Vulpes Libris

A collective of bibliophiles talking about books. Book Fox (vulpes libris): small bibliovorous mammal of overactive imagination and uncommonly large bookshop expenses. Habitat: anywhere the rustle of pages can be heard.

Still Life by Melissa Milgrom

As a tiny tot, I would often visit the elderly couple who lived upstairs and play with their stuffed baby alligator. This wasn’t a Beanie Baby(those hadn’t been invented yet), but an actual young alligator which had been taxidermied and sold in Florida, where the couple vacationed. That experience has undoubtedly led to my mixed feelings on taxidermy. On the one hand, here is a beautiful animal, with real fur or feathers, nearer than most live ones are. On the other hand, here is a beautiful animal–dead.
These conflicting feelings led me to pick up Milgrom’s book, subtitled Adventures in Taxidermy.And she’s certainly adventurous, not only traveling across countries, but seeking out aspects of the trade that most of us don’t even know exists.
For instance, she goes to the World Taxidermy Championship, where people from around the world compete in a judged contest offering money and prestige. She attends a Guild meeting in the U.K. with an artist who works with Damien Hirst. And tracks the progress of a man trying to recreate a stuffed Irish Elk, a prehistoric animal depicted on cave walls in France.
The author compared the difference between European taxidermists, whose roots are in the amateur scientists of centuries past and must be apprenticed and pass an exam to work in their field. Whereas in the U.S. it’s the domain of hunters and gun enthusiasts and a small fee to a government agency will get you a license to practice. She sprinkled in the history of the art throughout the book; the changing styles, the Victorian mania for specimens, the secret recipes of preservative chemicals which often died with their inventors.
One of the most interesting parts of the book was recounting how many museums got their display specimens from the wild, with people often losing their lives in the process. This subject led her to Schwendeman’s Studio in New Jersey where 3 generations have practiced taxidermy and have had a long association with the American Museum of Natural History. At the end of her research, she decides to tackle stuffing an animal herself with their guidance, just for the experience and retells it with self-depreciating humor.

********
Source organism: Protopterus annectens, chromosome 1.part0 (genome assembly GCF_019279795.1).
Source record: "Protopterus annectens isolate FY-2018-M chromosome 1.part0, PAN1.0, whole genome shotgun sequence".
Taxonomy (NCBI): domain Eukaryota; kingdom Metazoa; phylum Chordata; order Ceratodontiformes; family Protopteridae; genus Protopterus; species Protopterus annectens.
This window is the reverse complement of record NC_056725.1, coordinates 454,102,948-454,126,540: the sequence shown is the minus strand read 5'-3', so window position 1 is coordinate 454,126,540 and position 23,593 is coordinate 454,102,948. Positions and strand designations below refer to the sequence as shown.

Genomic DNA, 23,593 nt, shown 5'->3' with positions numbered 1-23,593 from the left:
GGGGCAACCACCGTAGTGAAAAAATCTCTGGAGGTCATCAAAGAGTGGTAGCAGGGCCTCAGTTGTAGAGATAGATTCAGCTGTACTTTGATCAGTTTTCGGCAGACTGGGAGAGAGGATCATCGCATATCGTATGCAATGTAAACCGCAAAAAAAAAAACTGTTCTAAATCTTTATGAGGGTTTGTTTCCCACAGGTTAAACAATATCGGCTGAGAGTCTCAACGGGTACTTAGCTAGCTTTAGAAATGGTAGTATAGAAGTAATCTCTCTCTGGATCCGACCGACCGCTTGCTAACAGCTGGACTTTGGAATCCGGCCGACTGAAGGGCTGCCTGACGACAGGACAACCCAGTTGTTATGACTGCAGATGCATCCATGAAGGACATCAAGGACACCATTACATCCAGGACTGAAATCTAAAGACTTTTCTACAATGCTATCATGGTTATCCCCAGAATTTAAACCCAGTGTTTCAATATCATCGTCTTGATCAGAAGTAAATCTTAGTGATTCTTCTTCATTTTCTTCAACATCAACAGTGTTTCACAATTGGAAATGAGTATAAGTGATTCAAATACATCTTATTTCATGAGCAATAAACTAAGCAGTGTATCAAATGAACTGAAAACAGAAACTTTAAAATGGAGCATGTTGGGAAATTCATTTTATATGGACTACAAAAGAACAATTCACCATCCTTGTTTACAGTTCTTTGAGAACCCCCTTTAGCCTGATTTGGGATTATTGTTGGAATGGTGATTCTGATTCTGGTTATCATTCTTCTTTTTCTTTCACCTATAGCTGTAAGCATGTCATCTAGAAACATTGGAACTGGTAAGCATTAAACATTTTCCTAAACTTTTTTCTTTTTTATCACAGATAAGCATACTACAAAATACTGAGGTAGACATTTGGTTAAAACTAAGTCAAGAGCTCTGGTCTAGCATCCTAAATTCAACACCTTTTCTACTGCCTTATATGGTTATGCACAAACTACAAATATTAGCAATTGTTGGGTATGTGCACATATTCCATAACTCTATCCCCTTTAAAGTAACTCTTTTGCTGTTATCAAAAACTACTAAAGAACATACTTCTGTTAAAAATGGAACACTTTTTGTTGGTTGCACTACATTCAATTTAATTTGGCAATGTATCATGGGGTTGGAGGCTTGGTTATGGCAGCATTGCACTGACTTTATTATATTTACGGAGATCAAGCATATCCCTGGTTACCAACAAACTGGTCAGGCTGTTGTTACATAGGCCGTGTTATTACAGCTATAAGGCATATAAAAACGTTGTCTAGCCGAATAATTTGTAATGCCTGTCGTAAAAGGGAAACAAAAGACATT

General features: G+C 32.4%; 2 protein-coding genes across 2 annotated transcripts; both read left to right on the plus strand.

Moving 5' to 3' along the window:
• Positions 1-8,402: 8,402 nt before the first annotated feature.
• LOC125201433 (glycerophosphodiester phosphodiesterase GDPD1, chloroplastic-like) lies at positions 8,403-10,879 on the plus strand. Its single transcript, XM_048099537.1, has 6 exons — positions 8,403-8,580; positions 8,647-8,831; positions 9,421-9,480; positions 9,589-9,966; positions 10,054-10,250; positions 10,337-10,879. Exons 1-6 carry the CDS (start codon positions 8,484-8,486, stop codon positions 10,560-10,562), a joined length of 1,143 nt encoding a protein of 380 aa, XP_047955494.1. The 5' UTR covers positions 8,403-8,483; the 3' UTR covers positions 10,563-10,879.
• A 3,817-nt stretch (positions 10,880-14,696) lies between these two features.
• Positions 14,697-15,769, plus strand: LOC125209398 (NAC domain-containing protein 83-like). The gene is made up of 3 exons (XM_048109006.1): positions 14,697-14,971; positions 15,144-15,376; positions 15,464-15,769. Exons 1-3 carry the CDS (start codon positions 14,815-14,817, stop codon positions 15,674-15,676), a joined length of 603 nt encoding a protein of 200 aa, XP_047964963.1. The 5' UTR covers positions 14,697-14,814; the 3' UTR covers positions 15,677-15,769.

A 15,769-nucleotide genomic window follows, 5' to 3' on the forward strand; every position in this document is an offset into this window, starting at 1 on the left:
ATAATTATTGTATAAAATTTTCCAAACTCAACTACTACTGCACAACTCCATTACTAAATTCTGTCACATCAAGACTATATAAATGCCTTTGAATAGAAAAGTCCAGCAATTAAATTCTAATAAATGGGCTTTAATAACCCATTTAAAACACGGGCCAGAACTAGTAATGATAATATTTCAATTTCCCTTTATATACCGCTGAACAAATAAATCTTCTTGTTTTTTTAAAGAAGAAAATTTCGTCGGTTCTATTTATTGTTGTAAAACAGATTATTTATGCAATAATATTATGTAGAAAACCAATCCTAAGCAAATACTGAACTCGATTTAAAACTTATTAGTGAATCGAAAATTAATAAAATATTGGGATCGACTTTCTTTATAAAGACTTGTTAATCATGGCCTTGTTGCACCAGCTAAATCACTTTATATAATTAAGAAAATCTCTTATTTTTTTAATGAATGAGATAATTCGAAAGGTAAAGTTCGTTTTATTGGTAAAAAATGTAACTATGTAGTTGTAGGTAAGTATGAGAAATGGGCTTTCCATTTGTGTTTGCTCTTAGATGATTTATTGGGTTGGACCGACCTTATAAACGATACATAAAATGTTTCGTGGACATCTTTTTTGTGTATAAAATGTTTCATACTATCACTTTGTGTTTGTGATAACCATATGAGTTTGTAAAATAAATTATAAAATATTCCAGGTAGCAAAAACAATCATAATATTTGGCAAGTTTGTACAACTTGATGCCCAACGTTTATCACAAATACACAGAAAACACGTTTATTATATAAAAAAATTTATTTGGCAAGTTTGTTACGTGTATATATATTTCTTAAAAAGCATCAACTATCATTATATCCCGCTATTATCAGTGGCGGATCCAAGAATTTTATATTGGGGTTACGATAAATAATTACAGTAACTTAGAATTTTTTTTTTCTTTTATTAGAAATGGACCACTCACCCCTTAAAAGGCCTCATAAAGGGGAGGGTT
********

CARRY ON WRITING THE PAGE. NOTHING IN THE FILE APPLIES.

Subtle humor is needed when dealing with such an unusual subject and Milgrom uses it sparingly. She never portrays the taxidermists as freaks or weirdos, yet keeps enough of her personal feelings in her writing to discuss the electronic direction some museums are going in. There’s an excellent section of her sources at the end, not only books, but also articles and websites for anyone interested in exploring this strange, but intriguing art form further.

Houghton Mifflin Harcourt 2010 285 pp. ISBN 970-0-618-40547-3

Jackie , a wildlife artist, has used taxidermied animals for reference on occasion(from nature centers), but mostly sketches from live ones. You can see her artwork here .

4 comments on “Still Life by Melissa Milgrom

  1. Anne Brooke
    June 21, 2010

    Ooh, this sounds interesting, Jackie – am certainly tempted! 🙂 Axxx

  2. rosyb
    June 21, 2010

    I’ve been in the taxidermy department in the Museum of Scotland and it really smells horrid! But quite fascinating. I – too – had a strange relationship with stuffed animals as the high point of any trip for me was visiting the stuffed animals in the museum in Edinburgh – most of which had been slaughtered in Victorian times – because i loved animals so much and I loved the displays and the fake scenes and glassy water they make and all those things. I also had – get this – a 1920s fox fur complete with head that I bought with my pocket money from a second hand shop. I loved it because I loved foxes and I don’t think I properly made the connection that the animal had been killed to make the thing in the first place. When I did get older and made that connection it horrified me somewhat! And then that connection being transposed to all my beloved stuffed animals at the museum was a bit heart-breaking. But they are things of their time I suppose. 😦

  3. Moira
    June 22, 2010

    Stuffed anumals have always creeped me out – even as a child. I think it’s those glassy, staring eyes as much as anything else. I can spend hours in medical museums looking at bits and bobs of pickled human anatomy in glass jars without batting an eyelid … (I can thorougly recommend the Hunterian Museum at the Royal College of Surgeons) but show me a stuffed bunny and I get all come-over.

    It’s a fascinating subject though.

  4. lisa
    June 23, 2010

    Great review. I echo moira’s sentiments entirely though. Those creepy glass eyes haunt my dreams…

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  • (The header image is from Aesop's Fables, illustrated by Francis Barlow (1666), and appears courtesy of the Digital and Multimedia Center at the Michigan State University Libraries.)
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